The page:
Novartis to buy cancer drug firm Endocyte for $2.1bn
Novartis has announced plans to buy cancer drug firm Endocyte for $2.1 billion cash.
The Swiss pharma giant is buying the US-based Endocyte to expand its radiopharmaceuticals business.
News of the plans sent Endocyte’s shares rocketing by 49.74% to $23.30 in pre-market trading
The Endocyte acquisition, when finalised, would expand the Novartis radioligand therapy (RLT) platform with both a potential near-term product launch and early-stage clinical development programmes.
The transaction would be in the form of a merger between Endocyte and a newly formed Novartis subsidiary.
Novartis hopes to be able to push forward the development of its investigational therapy 177Lu-PSMA-617 for use in earlier lines of prostate cancer therapy.
Endocyte’s specialism is the development of radiopharmaceuticals, which are a new type of drug that can carry radioactive substances directly to cancer cells to kill tumour cells at close range.
Lu-PSMA-617 targets the prostate-specific membrane antigen (PSMA), present in the majority of patients with metastatic castration-resistant prostate cancer (mCRPC), and has shown promising phase 2 data.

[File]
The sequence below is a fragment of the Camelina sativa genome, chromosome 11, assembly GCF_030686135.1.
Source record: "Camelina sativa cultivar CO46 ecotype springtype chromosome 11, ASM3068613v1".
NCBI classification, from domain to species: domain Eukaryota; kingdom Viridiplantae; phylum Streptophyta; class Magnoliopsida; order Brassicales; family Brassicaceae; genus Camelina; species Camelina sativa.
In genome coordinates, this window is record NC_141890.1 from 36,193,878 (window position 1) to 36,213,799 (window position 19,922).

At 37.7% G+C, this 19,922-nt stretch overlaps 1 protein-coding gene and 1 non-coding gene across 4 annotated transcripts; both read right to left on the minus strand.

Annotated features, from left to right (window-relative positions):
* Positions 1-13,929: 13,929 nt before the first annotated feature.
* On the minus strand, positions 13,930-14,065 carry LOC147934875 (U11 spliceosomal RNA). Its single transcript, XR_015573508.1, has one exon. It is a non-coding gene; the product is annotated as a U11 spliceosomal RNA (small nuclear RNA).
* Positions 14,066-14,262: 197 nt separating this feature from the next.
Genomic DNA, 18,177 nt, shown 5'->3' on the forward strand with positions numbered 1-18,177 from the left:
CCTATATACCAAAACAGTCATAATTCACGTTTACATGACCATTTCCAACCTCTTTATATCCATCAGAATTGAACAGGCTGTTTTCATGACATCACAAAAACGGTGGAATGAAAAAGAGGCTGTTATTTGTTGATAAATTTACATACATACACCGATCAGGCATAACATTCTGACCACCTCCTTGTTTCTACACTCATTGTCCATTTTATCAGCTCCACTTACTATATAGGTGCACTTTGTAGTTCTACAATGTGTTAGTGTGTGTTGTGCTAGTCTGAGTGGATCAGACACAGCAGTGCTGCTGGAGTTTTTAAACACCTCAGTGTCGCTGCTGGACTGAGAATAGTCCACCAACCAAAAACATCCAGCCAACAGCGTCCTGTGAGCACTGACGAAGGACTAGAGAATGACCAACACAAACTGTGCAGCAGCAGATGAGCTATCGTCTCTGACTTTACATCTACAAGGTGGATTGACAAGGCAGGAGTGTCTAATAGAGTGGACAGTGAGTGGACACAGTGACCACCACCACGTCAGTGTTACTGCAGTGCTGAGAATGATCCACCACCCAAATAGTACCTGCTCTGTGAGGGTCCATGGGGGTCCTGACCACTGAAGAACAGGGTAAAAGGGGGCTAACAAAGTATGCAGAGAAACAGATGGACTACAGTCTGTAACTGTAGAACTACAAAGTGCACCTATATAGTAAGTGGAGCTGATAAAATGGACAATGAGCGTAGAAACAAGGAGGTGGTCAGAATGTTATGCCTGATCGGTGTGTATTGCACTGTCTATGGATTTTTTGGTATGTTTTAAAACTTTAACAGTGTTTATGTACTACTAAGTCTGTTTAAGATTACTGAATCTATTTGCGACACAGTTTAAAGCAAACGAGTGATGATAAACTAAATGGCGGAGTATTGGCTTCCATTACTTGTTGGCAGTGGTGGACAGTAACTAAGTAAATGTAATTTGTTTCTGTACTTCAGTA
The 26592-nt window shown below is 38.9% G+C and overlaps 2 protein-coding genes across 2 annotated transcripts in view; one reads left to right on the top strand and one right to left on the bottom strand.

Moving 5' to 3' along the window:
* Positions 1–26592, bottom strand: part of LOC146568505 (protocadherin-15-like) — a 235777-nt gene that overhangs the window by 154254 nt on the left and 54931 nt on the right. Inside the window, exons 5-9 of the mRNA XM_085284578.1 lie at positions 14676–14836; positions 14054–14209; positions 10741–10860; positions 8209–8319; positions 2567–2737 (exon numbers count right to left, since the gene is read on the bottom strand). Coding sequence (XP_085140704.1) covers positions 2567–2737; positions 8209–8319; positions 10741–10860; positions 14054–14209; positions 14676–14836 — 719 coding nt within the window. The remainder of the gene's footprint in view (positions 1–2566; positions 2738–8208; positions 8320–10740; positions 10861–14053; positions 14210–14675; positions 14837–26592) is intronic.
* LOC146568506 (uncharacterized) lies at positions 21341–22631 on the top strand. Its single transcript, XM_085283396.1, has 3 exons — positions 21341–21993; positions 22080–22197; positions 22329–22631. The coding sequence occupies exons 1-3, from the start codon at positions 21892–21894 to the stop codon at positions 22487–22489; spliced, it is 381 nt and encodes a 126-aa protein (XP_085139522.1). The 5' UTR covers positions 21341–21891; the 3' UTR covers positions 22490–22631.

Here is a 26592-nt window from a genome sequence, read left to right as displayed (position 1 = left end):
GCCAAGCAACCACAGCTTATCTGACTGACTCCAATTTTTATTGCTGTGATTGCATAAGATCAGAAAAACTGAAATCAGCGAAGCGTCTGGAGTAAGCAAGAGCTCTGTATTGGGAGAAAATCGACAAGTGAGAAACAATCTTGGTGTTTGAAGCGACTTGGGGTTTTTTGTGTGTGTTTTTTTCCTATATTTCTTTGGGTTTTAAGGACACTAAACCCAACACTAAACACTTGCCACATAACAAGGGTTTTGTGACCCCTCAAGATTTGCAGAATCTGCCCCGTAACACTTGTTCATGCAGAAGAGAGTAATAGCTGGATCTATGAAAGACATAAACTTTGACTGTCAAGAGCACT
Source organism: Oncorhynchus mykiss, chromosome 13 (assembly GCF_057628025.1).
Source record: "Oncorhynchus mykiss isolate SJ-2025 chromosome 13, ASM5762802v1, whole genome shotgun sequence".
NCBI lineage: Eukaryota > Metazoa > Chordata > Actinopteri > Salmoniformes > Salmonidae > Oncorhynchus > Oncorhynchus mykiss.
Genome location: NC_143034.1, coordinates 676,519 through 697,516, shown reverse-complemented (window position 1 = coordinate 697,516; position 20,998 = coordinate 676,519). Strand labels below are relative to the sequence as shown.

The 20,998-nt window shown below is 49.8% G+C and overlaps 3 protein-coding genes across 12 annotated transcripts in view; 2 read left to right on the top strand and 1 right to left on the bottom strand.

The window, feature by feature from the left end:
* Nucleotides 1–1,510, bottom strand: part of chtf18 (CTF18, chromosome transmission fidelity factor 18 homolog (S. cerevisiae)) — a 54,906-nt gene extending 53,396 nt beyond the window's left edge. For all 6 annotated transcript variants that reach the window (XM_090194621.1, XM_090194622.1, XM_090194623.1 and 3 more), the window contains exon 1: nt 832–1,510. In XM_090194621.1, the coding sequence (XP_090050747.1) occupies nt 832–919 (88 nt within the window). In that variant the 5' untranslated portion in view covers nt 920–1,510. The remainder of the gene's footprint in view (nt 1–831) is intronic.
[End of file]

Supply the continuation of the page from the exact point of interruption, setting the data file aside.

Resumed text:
There are currently scant options for men with mCRPC and Novartis hopes to be able to meet the need of this group of patients.
Liz Barrett, CEO, Novartis oncology, said: “Novartis has a strong legacy of addressing unmet needs with transformative therapies and is building a leadership capability in new, technology-driven platforms that address some of the world’s most complex health challenges, including cancer.
“Today’s announcement about the proposed acquisition of Endocyte builds on our growing capability in radiopharmaceuticals, which is expected to be an increasingly important treatment option for patients and a key growth driver for our business.
“We are also excited about the opportunity to break into the prostate cancer arena with a near-term product that has the potential to make a meaningful impact for patients in great need of more options.”
Until the deal is finalised, Endocyte will continue to operate as a separate and independent company.
Last year, Novartis agreed to buy Advanced Accelerator Applications (AAA) for about $3.9 billion in cash. AAA’s radiopharmaceutical drugs are used to diagnose and treat cancer and other diseases.